December 6, 2006, 02:20 PM
You mentioned S&W Academy. Michael DeBethencourt of Northeast Tactical Schools does some work with them. He des an excellent class on how to fight with a revolver, not just punch holes in paper.
He's also doing a one-day class in Bridgeport, CT on Dec. 17, if that's in your time zone.
December 10, 2006, 12:33 AM
I attended a 3 day revolver class at TR in April 04 (TX) when the TR revolver was about to be released. As Clint Smith says "wheel guns are real guns." You learn revolver specific techniques re running the gun. However, much of what is taught will translate across all weapons systems. i.e. mindset, tactics, movement, etc. TR is a great place. I suspect that Clint Smith has forgot more about firearms training than some people think they know.
December 11, 2006, 05:51 PM
Any of the "old names" in the training business should be able to handle a revolver shooter at any of their handgun courses. Folks like Ayoob, John Farnam, Chuck Taylor, Clint Smith, Paul Abel, etc. all were teaching/working back when revolvers were king. For that matter, I've seen a number of folks take courses at DTI (Farnam) with revolvers, including myself.
December 11, 2006, 07:55 PM
the emphasis on reloading mandated in IDPAOh please.
There is no such emphasis.
December 13, 2006, 12:48 PM
I'm confident any of the recognized commercial/public training venues & instructors ought to be able to offer you value for your dollar, and investment of time, when it comes to enhancing your revolver-related skills.
Revolvers are still even seen in LE here & there, although they're in the minority and declining. I've still seen the occasional revolver in service holsters, from small college campus cops to regular PD's.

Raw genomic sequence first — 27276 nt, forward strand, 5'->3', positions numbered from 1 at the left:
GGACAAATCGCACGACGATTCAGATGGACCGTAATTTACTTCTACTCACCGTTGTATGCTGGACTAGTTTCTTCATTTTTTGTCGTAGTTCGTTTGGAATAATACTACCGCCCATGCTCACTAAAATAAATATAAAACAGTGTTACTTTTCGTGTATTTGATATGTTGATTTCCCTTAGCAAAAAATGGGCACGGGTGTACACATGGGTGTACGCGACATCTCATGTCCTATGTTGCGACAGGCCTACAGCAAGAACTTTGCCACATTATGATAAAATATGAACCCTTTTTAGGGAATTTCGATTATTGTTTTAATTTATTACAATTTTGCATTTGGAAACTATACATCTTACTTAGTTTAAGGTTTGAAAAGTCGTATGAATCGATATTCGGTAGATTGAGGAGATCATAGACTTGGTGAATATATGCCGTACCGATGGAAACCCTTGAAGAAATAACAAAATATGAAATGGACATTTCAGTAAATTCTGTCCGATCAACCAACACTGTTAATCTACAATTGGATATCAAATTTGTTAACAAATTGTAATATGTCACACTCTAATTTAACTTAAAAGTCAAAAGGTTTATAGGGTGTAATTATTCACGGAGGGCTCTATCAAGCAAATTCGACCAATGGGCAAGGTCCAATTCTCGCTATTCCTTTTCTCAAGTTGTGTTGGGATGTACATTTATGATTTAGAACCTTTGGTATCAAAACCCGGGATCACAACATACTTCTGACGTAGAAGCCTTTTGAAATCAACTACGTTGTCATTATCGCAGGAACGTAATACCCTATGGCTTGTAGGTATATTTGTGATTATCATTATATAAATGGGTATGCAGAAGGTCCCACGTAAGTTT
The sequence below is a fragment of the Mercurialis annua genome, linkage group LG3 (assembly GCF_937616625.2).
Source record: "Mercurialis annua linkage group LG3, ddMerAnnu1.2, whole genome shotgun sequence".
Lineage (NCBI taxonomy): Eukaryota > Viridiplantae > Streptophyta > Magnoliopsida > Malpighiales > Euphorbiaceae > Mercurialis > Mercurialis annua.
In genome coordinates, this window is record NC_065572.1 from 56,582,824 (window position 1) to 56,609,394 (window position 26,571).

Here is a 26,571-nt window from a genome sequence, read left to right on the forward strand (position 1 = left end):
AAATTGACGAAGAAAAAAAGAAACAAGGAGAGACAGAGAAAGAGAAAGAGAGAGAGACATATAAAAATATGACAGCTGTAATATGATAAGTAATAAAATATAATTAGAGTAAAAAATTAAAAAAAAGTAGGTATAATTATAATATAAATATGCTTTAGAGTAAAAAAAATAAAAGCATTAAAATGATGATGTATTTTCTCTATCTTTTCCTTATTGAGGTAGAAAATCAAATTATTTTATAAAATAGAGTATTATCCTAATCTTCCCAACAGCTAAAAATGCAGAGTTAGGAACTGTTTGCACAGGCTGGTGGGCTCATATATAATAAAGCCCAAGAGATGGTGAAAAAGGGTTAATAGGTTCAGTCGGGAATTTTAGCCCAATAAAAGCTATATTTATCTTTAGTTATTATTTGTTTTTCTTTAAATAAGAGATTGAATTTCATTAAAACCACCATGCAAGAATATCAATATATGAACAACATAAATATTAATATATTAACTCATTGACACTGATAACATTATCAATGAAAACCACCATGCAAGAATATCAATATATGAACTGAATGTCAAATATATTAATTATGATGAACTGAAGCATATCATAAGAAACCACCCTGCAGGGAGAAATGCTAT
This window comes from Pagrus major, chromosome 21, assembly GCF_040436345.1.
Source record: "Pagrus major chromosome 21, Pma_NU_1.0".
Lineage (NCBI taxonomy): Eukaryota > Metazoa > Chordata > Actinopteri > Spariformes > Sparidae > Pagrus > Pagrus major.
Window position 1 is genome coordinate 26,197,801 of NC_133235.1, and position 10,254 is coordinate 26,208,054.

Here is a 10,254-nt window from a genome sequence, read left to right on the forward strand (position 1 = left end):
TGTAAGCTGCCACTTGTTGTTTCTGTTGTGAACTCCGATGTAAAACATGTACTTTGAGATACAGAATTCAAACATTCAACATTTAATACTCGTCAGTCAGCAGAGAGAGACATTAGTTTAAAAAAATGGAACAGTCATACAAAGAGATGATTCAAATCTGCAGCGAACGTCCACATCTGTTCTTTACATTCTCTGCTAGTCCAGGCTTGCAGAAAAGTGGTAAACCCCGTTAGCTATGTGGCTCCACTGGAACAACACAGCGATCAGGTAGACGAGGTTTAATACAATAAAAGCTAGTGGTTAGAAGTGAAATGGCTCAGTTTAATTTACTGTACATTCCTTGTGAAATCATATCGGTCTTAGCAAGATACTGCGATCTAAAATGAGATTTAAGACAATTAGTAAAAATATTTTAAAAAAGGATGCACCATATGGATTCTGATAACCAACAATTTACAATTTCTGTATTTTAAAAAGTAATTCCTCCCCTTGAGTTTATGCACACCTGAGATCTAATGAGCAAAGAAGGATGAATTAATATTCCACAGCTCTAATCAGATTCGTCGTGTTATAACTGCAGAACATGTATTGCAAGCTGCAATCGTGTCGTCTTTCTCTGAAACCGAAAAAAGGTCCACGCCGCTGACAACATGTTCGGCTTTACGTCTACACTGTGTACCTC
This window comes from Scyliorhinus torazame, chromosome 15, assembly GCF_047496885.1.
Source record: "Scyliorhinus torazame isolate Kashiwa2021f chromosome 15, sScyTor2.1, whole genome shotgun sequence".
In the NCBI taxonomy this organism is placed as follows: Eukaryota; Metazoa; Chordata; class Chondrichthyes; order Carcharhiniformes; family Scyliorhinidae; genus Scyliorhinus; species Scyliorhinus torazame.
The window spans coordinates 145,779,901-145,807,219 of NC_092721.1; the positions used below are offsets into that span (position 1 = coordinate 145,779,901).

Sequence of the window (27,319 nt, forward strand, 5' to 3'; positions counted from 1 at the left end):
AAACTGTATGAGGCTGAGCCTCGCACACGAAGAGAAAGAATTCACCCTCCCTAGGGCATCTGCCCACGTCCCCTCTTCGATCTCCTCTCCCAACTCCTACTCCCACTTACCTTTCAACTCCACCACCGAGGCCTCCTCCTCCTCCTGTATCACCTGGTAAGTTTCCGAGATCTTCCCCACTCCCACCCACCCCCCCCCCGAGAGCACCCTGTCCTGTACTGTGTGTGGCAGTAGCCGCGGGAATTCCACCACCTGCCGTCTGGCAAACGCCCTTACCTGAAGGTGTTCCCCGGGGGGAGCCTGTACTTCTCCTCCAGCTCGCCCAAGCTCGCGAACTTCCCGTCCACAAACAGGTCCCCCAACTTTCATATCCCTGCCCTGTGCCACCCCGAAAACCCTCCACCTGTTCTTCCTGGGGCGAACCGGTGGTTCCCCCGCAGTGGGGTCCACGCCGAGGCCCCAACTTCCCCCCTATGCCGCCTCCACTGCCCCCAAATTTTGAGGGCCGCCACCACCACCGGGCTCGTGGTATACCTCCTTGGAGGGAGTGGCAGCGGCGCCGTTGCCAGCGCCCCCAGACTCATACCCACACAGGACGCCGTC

I carried an issued revolver up until '90, and saw a couple of them in my FBI Firearms Instructor's Course in '90 (which I attended with my newly issued 9mm pistol). Increased need for reloading was the only real disadvantage experienced by the wheelgunner in the class, and that didn't slow him down all that much.
I even saw someone armed with a revolver in a undercover/plainclothes street tactics course I attended somewhere back around '99/00. Didn't notice any 'lagging behind' by the revolver gun.
They're certainly a presence when it comes to Secondary Weapons & off-duty weapons. A couple of S&W J-frames are my common off-duty weapons. I still occasionally take one or another of my large .44 Magnum revolvers through our pistol qualification courses, just to show the younger folks (many of whom have only seen revolvers in TV shows and movies) that they can still be effectively used.
FWIW, I still see more revolvers than semiauto pistols in the CCW classes I teach.
The revolver isn't completely obsolete as an individual personal defensive handgun in some respects.
I miss the basic DA revolver skills that used to be imparted to LE shooters.
Call around, email and/or write to the schools which interest you. You might find that you're not the only person interested in attending training with a good quality revolver.;)
Glenn E. Meyer
December 13, 2006, 02:41 PM
I think the comment about IDPA reflects that many of the scenarios have multiple targets that require double taps and perhaps two reloads.
They are not SW 642 friendly. However, if one wants to shoot a match with one - I think I might try this someday - then do it for the practice and forget about the competition. Ignore the standard double tap and fire one in each, etc. Don't reload if you think you have good enough hits after firing the course. Club level would probably let you play.
Imagine you have your real carry gun (chuckles), not the match gun. A J frame and a speed strip - negotiate the COF with those resources and concentrate on good hits.
Few folks really carry a sW 625 and a load of moonclips or speed loaders. Some do but most revolver carry is a J and one slow reload method (except for Jerry - I know).
December 13, 2006, 09:02 PM
I've seen people shoot IDPA with a snubbie.
If you want to shoot your J-frame in IDPA, go for it. You won't win (unless it is a backup gun stage), but you'll probably have fun and get some good practice.